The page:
The government is considering relaxing rules to permit local liquid-crystal-display (LCD) panel and chip companies to manufacture products using more advanced technologies in China, amid improving trade ties between Taiwan and China, a government official said yesterday.
That may be the next step the administration of Ma Ying-jeou (馬英九) implements to open cross-strait policy, after recently resuming talks with Beijing to increase charter flights and quotas for Chinese tourists.
“We will review this issue late in August. We have no substantial plan yet,” said Chang Ming-ping (張銘斌), spokesman for the Ministry of Economic Affairs’ Investment Commission, which handles most matters involving China-bound investment by local companies.
Chang made the comments after the Chinese-language Commercial Times reported yesterday that the government plans to significantly relax restrictions on local tech firms — primarily flat panel makers and chipmakers — to make products in China.
It is the government’s medium to long-term plan to allow LCD panel makers to build advanced plants such as 5.5-generation (5.5G) and sixth-generation (6G) plants in China, the report said.
“The letup will have a positive impact on local LCD companies. Without the restrictions, they can maximize returns by building more global production lines,” said Annabelle Hsu (徐美雯), an LCD panel analyst with market researcher International Data Corp.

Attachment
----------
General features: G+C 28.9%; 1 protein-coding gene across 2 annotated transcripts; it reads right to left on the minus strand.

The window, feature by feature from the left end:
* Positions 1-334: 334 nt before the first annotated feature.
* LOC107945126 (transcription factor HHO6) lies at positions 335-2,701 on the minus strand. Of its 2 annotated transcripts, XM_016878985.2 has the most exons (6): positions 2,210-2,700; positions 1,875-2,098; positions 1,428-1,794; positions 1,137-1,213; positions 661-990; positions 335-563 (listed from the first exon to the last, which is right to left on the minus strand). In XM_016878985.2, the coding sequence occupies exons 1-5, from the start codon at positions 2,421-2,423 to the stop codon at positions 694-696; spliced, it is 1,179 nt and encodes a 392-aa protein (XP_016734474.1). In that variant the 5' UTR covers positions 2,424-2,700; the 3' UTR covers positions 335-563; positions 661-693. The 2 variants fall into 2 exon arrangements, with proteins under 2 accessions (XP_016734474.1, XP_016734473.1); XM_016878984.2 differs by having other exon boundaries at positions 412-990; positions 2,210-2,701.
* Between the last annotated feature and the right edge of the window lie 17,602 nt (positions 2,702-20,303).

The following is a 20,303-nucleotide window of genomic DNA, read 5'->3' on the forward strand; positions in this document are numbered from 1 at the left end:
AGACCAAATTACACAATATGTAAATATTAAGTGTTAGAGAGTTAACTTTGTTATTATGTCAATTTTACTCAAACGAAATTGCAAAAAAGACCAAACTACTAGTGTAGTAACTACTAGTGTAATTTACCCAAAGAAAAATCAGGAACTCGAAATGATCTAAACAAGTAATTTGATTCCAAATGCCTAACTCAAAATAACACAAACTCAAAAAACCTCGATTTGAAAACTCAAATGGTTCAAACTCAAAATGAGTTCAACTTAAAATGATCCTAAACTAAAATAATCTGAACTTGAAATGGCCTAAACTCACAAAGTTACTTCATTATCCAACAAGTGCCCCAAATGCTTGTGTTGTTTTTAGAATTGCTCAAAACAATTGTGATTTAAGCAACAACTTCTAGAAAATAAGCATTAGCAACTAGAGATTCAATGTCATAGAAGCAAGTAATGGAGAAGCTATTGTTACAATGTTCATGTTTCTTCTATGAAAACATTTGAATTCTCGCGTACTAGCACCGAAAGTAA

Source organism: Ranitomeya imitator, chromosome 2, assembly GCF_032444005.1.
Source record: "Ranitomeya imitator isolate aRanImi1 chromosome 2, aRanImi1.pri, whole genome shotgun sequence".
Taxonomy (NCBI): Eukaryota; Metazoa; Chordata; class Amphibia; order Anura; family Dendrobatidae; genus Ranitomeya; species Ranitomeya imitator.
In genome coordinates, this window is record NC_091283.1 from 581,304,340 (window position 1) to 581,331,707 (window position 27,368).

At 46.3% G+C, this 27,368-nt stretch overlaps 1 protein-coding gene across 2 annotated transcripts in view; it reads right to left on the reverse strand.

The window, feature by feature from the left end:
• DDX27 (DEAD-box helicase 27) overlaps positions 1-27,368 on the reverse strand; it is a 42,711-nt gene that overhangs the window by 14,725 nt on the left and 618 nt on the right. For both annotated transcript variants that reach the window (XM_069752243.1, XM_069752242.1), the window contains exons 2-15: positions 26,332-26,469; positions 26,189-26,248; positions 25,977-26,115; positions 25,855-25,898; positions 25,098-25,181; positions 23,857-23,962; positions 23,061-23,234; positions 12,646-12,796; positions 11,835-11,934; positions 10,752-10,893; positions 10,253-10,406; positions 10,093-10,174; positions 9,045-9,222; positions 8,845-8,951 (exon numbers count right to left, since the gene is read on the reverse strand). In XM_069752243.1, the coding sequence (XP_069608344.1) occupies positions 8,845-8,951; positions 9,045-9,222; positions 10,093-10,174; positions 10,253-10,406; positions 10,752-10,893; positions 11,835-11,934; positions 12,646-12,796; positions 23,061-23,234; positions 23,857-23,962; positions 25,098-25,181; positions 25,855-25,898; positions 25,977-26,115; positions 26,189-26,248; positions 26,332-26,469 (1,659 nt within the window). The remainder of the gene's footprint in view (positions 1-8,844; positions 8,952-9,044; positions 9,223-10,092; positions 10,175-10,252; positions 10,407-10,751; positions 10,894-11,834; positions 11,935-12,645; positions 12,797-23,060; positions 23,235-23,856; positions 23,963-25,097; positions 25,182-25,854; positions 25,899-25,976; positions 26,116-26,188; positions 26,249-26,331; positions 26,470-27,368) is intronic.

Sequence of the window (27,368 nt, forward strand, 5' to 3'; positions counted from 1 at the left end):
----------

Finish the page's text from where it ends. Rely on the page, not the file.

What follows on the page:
“But, at the moment, I do not see any immediate need for local flat panel makers to build manufacturing plants — which are capital and technology-intensive — in China because of limited cost-saving effect. Most of them have already built cost-intensive assembly factories there,” Hsu said.
To safeguard the nation’s technological advantages and to protect the job market, local flat panel makers now are only allowed to assemble LCD screens and make mobile phone screens in China.
Chang said the commission’s priority now was to scrap the China-bound investment ceiling next month. Currently, Taiwanese listed companies are allowed to invest up to 40 percent of their net value in China.
As part of the opening-up measure, the government may also allow local chipmakers to make chips using more advanced 0.13-micron process technologies in China, compared with the 0.18-micron process technology allowed now, the report said.
Taiwan Semiconductor Manufacturing Co (TSMC, 台積電), the world’s top contract chipmaker, has requested to make chips using 0.13-micron technology in China to compete with rivals there.
TSMC is the nation’s only chipmaker with government approval to manufacture chips using 0.18-micron technology at its Shanghai plant.
TSMC shares climbed 0.16 percent to NT$64.2 yesterday, outperforming the benchmark TAIEX which slid 1.76 percent.
Shares of the nation’s biggest LCD panel supplier, AU Optronics Corp (友達光電), fell 5.24 percent to NT$47.95.
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